Of those needing assistance with substance abuse issues, only about 10 percent got the help they needed from a specialty facility, such as a hospital, outpatient clinic, mental health institution or inpatient detoxification center. Everyone else engaged in self-help, worked with a private doctor, went to an emergency room, or endured detoxification while incarcerated in jail or prison.
Any approach to detoxification is appropriate as long as it brings the patient to an opioid-free state in a safe and effective manner. A person might try several different approaches before finding one that works for her.
When the time comes for patient to discontinue tramadol after using it to treat long-term pain from a chronic illness, her doctor will likely suggest she wean herself from tramadol by taking smaller doses each day. This tapering method reduces withdrawal symptoms in some patients.
Self-detoxification is appropriate for anyone that has been opioid-dependent for only a short time, has no underlying conditions that could cause complications, and experience moderate withdrawal symptoms.
Some patients experience lingering withdrawal symptoms and quit tramadol abruptly, sometimes referred to as “quitting cold turkey.” These individuals will bear the full brunt of withdrawal symptoms.
Natural remedies can relax the body and reduce the severity of withdrawal symptoms. A patient might participate in meditation or massage, for example, or take chamomile or cayenne to slow diarrhea.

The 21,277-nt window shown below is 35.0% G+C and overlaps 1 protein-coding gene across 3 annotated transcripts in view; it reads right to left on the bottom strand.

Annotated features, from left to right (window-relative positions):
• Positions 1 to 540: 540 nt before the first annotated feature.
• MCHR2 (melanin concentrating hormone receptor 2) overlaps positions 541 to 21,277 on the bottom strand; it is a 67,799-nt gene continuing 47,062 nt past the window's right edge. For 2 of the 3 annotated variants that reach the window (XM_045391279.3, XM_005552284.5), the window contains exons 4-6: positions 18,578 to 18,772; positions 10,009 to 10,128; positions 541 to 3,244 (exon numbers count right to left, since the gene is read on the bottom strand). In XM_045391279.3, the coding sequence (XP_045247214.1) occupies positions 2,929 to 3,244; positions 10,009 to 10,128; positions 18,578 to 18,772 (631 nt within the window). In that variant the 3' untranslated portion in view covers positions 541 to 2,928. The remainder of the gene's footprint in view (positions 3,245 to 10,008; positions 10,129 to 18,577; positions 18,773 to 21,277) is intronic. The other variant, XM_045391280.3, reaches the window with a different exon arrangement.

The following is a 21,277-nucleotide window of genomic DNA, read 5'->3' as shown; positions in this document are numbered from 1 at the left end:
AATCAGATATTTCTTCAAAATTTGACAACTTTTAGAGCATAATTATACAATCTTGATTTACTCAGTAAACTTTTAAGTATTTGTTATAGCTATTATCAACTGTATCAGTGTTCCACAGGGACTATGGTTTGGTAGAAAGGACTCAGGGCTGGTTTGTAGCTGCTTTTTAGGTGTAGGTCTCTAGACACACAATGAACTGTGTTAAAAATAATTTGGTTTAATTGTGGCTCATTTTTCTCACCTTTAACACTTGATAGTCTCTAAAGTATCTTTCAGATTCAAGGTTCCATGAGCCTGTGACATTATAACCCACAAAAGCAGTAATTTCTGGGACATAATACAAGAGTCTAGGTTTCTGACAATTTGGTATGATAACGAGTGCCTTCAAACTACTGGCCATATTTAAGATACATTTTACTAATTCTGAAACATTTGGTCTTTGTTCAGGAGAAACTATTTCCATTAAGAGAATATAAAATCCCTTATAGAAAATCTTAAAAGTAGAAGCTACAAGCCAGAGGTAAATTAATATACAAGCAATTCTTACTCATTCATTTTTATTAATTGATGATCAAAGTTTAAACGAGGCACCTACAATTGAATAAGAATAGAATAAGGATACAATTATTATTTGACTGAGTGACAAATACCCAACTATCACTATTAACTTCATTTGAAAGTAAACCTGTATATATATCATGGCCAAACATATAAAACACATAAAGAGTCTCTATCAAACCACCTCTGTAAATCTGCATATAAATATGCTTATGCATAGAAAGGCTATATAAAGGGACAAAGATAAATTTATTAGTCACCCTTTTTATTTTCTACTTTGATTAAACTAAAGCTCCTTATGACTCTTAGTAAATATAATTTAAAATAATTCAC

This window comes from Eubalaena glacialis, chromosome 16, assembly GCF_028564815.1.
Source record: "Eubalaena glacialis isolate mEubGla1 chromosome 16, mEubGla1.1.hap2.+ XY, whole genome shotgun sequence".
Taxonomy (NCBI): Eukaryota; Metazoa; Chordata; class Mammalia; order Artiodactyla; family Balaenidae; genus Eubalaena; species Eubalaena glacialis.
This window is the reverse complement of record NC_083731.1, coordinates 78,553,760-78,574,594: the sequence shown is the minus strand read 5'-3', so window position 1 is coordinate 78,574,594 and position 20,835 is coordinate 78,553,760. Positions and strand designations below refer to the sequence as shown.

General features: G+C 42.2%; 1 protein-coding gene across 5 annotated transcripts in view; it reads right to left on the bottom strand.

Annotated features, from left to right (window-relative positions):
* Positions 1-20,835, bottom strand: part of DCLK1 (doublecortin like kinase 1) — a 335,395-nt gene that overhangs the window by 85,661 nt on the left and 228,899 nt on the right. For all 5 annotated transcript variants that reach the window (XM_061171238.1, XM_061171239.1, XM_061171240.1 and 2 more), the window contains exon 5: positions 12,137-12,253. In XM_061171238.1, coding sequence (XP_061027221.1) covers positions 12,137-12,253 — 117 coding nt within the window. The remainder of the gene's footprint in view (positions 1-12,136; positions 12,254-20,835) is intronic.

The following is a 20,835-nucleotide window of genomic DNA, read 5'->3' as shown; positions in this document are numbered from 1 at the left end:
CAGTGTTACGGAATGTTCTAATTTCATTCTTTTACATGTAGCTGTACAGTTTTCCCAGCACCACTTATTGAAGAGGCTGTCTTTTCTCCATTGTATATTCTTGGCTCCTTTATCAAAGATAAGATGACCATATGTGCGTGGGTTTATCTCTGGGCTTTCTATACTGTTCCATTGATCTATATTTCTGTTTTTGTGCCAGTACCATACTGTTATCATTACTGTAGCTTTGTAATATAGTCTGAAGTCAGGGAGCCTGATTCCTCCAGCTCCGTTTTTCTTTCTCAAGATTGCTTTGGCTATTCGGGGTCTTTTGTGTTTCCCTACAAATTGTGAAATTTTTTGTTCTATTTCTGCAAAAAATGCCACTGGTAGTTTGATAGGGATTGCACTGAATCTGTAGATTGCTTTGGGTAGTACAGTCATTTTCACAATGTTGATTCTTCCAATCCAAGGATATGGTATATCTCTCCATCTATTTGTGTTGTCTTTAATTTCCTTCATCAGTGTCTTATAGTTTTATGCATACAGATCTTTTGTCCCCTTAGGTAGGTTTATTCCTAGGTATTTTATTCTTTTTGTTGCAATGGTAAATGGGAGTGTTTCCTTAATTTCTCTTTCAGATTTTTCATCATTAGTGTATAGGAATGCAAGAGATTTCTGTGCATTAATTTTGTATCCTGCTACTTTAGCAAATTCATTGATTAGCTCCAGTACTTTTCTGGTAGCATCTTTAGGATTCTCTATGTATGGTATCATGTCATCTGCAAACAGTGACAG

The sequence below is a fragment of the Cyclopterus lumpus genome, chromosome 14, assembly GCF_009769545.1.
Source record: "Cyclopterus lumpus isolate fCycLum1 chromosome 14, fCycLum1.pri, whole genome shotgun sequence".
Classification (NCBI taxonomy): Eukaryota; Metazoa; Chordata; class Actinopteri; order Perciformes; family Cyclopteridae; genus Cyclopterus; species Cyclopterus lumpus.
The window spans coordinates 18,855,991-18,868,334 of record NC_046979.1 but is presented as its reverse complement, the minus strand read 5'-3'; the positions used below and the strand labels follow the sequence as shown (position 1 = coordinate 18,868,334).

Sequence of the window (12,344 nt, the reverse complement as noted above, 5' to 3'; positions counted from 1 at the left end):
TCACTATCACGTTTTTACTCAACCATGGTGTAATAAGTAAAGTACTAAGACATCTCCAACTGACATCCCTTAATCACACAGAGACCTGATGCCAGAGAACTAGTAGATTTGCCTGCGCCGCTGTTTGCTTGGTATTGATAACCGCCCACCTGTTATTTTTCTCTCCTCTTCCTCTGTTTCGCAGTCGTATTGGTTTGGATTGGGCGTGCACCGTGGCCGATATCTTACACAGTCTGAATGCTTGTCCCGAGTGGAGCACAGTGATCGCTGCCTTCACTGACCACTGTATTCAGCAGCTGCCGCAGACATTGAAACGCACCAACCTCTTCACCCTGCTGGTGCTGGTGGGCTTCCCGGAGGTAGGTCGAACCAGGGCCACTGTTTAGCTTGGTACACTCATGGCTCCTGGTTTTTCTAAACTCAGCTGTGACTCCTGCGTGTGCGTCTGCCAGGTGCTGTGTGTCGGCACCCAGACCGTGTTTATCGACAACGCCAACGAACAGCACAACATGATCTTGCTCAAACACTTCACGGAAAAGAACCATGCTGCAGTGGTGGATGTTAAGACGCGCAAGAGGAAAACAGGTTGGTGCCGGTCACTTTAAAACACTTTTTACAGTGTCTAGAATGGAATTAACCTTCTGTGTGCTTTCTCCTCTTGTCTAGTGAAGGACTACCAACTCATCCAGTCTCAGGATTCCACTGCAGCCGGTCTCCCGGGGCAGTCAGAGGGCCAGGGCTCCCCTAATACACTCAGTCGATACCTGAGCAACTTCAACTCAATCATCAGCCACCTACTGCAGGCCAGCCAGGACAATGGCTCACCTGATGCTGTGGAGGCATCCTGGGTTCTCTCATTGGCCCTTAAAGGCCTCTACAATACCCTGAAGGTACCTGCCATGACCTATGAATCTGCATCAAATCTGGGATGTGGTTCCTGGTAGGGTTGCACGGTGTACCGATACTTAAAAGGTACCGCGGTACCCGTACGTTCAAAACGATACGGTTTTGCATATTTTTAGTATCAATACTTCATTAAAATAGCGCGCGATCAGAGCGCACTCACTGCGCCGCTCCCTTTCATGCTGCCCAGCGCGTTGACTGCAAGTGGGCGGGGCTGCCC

Some patients create a homemade treatment plan to reduce withdrawal symptoms during tramadol detoxification. One such plan is The Thomas Recipe that calls for a benzodiazepine such as Valium or Xanax to calm nerves and help with sleep. The Thomas Recipe also suggests vitamin B6 to ease muscle aches, Imodium for diarrhea, and L-Tyrosine for energy.
Many outpatient and inpatient facilities now offer medication-assisted detoxification, sometimes called medical detoxification. These institutions administer opioid and non-opioid drugs to control the onset of tramadol detoxification and reduce withdrawal symptoms.
Outpatient clinicians prescribe opioid replacement drugs, such as methadone and buprenorphine. These medications are opioids, mimicking the effects of tramadol to reduce or stop withdrawal symptoms. When taken as directed in therapeutic doses, methadone and buprenorphine do not get the consumer high.
Most people associate methadone and buprenorphine with maintenance programs, in which the replacement drugs delay the onset of detoxification while the patient engages in rehabilitation. Once he learns how to live without drugs, he weans himself from the replacement drug through tapering or detoxification.